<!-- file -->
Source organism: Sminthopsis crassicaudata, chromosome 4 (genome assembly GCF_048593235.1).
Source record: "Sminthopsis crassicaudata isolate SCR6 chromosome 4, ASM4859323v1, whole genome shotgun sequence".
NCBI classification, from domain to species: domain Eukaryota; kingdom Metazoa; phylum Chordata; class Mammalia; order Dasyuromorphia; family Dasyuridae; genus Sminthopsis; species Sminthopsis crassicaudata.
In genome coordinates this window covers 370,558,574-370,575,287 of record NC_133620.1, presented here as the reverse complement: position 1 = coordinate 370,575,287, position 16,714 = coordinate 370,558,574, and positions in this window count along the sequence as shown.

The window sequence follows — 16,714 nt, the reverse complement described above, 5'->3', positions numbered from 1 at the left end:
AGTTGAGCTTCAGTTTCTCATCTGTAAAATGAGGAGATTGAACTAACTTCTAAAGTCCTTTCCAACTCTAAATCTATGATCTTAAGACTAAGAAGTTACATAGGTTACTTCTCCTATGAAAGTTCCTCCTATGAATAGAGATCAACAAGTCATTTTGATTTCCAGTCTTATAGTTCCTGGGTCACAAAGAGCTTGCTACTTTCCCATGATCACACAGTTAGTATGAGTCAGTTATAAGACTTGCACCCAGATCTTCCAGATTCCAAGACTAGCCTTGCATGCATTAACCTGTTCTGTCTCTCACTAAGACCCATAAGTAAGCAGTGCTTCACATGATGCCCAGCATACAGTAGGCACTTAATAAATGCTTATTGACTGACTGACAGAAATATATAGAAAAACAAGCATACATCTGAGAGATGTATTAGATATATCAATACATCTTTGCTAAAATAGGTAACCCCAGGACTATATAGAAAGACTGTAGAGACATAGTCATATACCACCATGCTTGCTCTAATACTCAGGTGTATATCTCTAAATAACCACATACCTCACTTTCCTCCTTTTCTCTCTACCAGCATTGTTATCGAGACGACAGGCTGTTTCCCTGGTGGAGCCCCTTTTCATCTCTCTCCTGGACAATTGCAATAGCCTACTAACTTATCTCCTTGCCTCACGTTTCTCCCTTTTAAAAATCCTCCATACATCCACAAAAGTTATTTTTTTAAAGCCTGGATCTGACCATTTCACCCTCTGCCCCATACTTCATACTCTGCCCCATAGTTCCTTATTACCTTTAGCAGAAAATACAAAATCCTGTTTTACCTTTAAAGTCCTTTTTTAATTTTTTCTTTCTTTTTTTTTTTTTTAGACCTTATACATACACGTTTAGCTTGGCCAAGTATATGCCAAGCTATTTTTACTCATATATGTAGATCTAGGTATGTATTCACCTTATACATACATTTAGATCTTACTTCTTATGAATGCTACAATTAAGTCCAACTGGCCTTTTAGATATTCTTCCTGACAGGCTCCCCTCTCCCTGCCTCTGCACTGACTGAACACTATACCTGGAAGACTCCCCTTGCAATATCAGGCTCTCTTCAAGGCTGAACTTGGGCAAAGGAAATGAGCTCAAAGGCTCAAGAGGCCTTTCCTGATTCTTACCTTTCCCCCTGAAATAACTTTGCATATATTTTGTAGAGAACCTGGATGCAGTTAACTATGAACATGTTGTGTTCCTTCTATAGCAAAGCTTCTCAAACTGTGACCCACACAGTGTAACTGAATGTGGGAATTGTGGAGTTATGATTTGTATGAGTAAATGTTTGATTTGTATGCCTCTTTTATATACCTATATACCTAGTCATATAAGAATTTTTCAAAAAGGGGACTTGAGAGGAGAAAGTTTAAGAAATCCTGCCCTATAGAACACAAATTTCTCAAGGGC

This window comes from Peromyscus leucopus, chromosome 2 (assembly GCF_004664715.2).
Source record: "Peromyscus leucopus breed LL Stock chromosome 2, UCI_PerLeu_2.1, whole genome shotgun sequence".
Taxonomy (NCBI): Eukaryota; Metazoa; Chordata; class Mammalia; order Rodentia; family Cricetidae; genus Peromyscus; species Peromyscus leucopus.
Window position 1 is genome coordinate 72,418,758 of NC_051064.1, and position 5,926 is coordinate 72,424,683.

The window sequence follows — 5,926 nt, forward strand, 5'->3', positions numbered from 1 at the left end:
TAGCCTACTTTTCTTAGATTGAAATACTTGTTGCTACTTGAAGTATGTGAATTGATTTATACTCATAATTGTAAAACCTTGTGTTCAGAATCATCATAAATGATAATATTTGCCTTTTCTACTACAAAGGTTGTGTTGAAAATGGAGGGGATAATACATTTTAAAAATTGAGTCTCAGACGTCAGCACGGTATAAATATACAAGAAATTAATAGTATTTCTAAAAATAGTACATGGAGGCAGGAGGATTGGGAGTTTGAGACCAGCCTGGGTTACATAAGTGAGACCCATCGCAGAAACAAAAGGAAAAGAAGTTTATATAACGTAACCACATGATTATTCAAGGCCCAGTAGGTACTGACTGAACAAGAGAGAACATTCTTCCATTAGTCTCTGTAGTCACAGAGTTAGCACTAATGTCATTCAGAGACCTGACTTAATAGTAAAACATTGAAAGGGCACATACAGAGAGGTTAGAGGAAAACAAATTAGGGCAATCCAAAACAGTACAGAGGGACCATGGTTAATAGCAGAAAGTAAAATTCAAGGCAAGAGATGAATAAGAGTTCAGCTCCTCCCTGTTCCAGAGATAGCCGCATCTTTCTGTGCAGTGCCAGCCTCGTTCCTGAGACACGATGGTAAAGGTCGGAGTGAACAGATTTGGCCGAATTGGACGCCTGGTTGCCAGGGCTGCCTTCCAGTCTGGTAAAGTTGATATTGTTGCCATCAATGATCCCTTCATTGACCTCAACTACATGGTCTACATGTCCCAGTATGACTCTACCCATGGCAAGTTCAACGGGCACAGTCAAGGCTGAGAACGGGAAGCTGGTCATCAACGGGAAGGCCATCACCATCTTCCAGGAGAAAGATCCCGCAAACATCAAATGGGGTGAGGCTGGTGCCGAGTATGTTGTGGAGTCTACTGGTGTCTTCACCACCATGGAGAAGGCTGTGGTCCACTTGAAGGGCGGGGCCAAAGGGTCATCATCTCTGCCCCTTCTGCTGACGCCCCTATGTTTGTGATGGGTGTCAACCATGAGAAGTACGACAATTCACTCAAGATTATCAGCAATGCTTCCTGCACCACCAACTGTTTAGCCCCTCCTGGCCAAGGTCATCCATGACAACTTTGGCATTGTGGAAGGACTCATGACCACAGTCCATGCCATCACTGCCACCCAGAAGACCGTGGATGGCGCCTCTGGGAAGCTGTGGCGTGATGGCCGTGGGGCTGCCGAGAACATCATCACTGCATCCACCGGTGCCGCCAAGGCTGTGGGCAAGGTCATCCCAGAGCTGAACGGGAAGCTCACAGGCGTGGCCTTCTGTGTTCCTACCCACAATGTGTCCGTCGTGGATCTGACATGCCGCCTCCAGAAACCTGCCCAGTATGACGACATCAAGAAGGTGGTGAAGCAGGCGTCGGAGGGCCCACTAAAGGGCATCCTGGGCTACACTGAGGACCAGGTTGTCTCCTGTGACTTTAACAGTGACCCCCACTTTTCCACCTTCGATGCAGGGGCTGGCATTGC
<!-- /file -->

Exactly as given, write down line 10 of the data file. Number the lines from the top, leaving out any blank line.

Window position 1 is genome coordinate 72,418,758 of NC_051064.1, and position 5,926 is coordinate 72,424,683.